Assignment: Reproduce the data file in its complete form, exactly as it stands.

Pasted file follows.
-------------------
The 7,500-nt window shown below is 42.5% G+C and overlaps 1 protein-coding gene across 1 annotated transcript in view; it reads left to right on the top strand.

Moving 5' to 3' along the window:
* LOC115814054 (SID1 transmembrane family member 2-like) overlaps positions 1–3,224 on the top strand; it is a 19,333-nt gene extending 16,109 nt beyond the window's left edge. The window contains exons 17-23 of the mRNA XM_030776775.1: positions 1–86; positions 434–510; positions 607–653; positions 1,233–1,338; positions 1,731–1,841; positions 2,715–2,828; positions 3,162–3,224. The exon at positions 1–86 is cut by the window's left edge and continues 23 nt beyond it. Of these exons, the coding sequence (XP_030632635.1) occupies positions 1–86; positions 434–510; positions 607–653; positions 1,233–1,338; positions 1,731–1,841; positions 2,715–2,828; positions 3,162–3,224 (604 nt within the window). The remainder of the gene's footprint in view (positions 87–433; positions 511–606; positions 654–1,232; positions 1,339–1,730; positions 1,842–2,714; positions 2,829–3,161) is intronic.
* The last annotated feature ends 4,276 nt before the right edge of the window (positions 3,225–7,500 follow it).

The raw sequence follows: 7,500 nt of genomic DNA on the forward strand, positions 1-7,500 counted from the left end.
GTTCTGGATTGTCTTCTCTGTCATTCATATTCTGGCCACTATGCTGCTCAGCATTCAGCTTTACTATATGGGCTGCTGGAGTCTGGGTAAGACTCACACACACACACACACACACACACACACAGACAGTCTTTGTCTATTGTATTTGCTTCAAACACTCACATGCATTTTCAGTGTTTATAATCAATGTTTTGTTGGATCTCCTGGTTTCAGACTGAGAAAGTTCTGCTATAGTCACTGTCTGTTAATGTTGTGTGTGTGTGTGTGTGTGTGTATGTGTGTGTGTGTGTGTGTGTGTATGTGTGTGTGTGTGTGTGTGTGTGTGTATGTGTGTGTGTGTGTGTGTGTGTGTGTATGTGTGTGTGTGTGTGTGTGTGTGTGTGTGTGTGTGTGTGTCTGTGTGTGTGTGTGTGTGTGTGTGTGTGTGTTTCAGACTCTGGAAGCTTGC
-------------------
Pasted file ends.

The 7,500-nt window shown below is 42.5% G+C and overlaps 1 protein-coding gene across 1 annotated transcript in view; it reads left to right on the top strand.

Moving 5' to 3' along the window:
* LOC115814054 (SID1 transmembrane family member 2-like) overlaps positions 1–3,224 on the top strand; it is a 19,333-nt gene extending 16,109 nt beyond the window's left edge. The window contains exons 17-23 of the mRNA XM_030776775.1: positions 1–86; positions 434–510; positions 607–653; positions 1,233–1,338; positions 1,731–1,841; positions 2,715–2,828; positions 3,162–3,224. The exon at positions 1–86 is cut by the window's left edge and continues 23 nt beyond it. Of these exons, the coding sequence (XP_030632635.1) occupies positions 1–86; positions 434–510; positions 607–653; positions 1,233–1,338; positions 1,731–1,841; positions 2,715–2,828; positions 3,162–3,224 (604 nt within the window). The remainder of the gene's footprint in view (positions 87–433; positions 511–606; positions 654–1,232; positions 1,339–1,730; positions 1,842–2,714; positions 2,829–3,161) is intronic.
* The last annotated feature ends 4,276 nt before the right edge of the window (positions 3,225–7,500 follow it).

The raw sequence follows: 7,500 nt of genomic DNA on the forward strand, positions 1-7,500 counted from the left end.
GTTCTGGATTGTCTTCTCTGTCATTCATATTCTGGCCACTATGCTGCTCAGCATTCAGCTTTACTATATGGGCTGCTGGAGTCTGGGTAAGACTCACACACACACACACACACACACACACACAGACAGTCTTTGTCTATTGTATTTGCTTCAAACACTCACATGCATTTTCAGTGTTTATAATCAATGTTTTGTTGGATCTCCTGGTTTCAGACTGAGAAAGTTCTGCTATAGTCACTGTCTGTTAATGTTGTGTGTGTGTGTGTGTGTGTGTATGTGTGTGTGTGTGTGTGTGTGTATGTGTGTGTGTGTGTGTGTGTGTGTGTATGTGTGTGTGTGTGTGTGTGTGTGTGTATGTGTGTGTGTGTGTGTGTGTGTGTGTGTGTGTGTGTGTGTCTGTGTGTGTGTGTGTGTGTGTGTGTGTGTGTTTCAGACTCTGGAAGCTTGC